What pushed me to post was my decision to release my first self published pattern, Moon River. I felt that I had to make the effort to post, so I jumped in at the deep end. But I remember how long it took my to write that short and uninventive post. I just didn’t know what to write and how to write it. Was it ok to just be myself? How does this WordPress thing even work? It was certainly a steep learning curve.

I continued posting intermittently, trying to find a blogging voice and get the courage to just be myself in my posts. The first time I thought I was maybe getting there was when I posted this, ‘Mae: from sketchbook to pattern book’ about the journey from initial design idea to published pattern, as I remember how many questions I had about the process before I designed myself. I was amazed by the response. People read it! They liked it! Buoyed up by this I began to post more, but then it all tailed off as I was quite busy with my designing and writing posts still took me a long time, with many edits.

What really turned my blogging around was Knitting and Crochet Blog Week from Eskimimi Makes. I came across it by chance and thought I should set myself the challenge of posting every day for a week on the topics that had been chosen. Although it was a lot of work, I found it very rewarding and also liberating to post about other topics and in other styles that I might not have otherwise considered.

Stuff like this:

Venn diagram

Copyright Charlotte Walford 2013

It also helped me to find some lovely people in the knitting blog community who I wouldn’t otherwise have found. Now I blog because I enjoy interacting with you all. I just hope that all enjoy reading it! I try to blog with a sense of humour, as I would if were chatting to you all in real life. I always look forward to your comments and to reading your blogs and leaving comments on them. I even get excited about particular posts because I’m looking forward to seeing what your reaction will be.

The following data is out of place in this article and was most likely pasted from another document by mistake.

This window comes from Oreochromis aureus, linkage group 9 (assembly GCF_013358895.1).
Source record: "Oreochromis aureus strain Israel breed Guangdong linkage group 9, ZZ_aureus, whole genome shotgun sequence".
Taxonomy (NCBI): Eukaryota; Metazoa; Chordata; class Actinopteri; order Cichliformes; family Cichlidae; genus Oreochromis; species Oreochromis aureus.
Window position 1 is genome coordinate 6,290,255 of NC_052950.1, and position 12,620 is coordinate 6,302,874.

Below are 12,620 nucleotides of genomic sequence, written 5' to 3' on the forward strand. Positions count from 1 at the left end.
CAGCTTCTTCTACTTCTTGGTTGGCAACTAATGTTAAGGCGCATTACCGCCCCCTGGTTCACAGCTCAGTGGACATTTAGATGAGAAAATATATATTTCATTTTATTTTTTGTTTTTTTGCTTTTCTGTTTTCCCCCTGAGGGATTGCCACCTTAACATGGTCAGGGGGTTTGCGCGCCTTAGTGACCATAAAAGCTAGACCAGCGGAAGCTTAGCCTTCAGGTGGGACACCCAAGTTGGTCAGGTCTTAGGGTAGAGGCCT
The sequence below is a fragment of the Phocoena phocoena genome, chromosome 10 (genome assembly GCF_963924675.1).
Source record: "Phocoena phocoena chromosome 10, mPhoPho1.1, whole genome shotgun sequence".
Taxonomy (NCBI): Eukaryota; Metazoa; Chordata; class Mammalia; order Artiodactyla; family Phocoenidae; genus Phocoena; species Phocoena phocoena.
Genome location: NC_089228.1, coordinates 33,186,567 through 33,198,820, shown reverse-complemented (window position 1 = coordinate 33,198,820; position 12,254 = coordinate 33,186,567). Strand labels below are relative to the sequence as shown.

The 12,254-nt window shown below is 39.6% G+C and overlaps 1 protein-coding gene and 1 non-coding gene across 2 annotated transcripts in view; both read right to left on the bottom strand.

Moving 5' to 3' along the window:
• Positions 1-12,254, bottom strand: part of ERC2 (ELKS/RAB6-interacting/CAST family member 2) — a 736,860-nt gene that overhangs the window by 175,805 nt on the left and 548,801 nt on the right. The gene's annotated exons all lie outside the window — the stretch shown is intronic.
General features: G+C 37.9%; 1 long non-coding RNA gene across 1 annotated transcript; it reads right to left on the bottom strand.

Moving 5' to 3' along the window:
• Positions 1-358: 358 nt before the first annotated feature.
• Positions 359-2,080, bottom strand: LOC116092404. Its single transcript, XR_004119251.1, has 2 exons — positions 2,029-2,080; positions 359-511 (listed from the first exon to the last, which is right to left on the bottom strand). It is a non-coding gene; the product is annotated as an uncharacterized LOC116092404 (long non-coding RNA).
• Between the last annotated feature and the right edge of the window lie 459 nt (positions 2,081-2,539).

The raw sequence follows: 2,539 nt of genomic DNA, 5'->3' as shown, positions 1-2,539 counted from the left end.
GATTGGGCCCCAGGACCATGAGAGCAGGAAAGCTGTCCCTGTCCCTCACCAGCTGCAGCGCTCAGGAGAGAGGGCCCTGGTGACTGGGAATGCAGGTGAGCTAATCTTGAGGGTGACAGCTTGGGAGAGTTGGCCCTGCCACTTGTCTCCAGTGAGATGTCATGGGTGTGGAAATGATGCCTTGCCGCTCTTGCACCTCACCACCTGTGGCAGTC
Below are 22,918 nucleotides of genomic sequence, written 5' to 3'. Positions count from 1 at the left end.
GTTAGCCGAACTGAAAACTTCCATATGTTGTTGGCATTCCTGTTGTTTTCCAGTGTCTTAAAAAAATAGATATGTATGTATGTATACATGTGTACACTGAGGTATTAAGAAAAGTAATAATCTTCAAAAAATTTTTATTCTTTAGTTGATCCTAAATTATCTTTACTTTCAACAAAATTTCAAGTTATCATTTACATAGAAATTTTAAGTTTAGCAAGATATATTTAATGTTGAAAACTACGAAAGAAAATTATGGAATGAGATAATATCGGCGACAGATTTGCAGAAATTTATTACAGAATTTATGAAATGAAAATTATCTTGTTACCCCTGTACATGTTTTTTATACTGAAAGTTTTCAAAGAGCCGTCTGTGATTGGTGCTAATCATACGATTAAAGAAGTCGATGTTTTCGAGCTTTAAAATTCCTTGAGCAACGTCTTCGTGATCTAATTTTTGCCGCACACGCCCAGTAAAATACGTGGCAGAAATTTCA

I feel much more confident on blogging about other knitting related things in between designs, especially at times when I don’t have any knitting to show you because it is top secret and I enjoy thinking up ideas for new posts 😊. A couple of days ago I reached the milestone of 100 followers, something I never thought I would achieve in the uncertain months after starting the blog, when I even wondered if it was something I should be doing at all.

Why do I blog now? Because of you!

Thank you!

Lottie xx

Inspiration is everywhere

Sometimes, when people find out that I design knitting patterns, I get asked things like:

‘Where do you get your ideas from?’ or ‘Is it hard to keep thinking of new ideas?’

But to be honest these are questions that I never really consider until they are asked. Inspiration is really all around you, but it doesn’t have to be specific. Sometimes a design has particular inspiration and sometimes it is much more nebulous and difficult to pin down.